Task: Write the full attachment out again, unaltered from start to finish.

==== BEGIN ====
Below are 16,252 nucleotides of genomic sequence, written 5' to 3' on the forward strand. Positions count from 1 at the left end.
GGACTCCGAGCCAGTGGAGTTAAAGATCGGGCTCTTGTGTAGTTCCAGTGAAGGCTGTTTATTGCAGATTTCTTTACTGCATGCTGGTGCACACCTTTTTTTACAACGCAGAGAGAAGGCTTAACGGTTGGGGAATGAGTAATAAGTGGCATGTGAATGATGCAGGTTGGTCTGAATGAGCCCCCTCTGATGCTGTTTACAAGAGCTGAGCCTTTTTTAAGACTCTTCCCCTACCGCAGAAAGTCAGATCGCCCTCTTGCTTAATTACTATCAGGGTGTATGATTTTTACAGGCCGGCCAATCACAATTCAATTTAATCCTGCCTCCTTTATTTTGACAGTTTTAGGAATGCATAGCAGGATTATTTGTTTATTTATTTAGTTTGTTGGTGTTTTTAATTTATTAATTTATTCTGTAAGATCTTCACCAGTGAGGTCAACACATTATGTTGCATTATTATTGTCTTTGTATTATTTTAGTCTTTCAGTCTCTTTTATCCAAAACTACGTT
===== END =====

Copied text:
Below are 16,252 nucleotides of genomic sequence, written 5' to 3' on the forward strand. Positions count from 1 at the left end.
GGACTCCGAGCCAGTGGAGTTAAAGATCGGGCTCTTGTGTAGTTCCAGTGAAGGCTGTTTATTGCAGATTTCTTTACTGCATGCTGGTGCACACCTTTTTTTACAACGCAGAGAGAAGGCTTAACGGTTGGGGAATGAGTAATAAGTGGCATGTGAATGATGCAGGTTGGTCTGAATGAGCCCCCTCTGATGCTGTTTACAAGAGCTGAGCCTTTTTTAAGACTCTTCCCCTACCGCAGAAAGTCAGATCGCCCTCTTGCTTAATTACTATCAGGGTGTATGATTTTTACAGGCCGGCCAATCACAATTCAATTTAATCCTGCCTCCTTTATTTTGACAGTTTTAGGAATGCATAGCAGGATTATTTGTTTATTTATTTAGTTTGTTGGTGTTTTTAATTTATTAATTTATTCTGTAAGATCTTCACCAGTGAGGTCAACACATTATGTTGCATTATTATTGTCTTTGTATTATTTTAGTCTTTCAGTCTCTTTTATCCAAAACTACGTT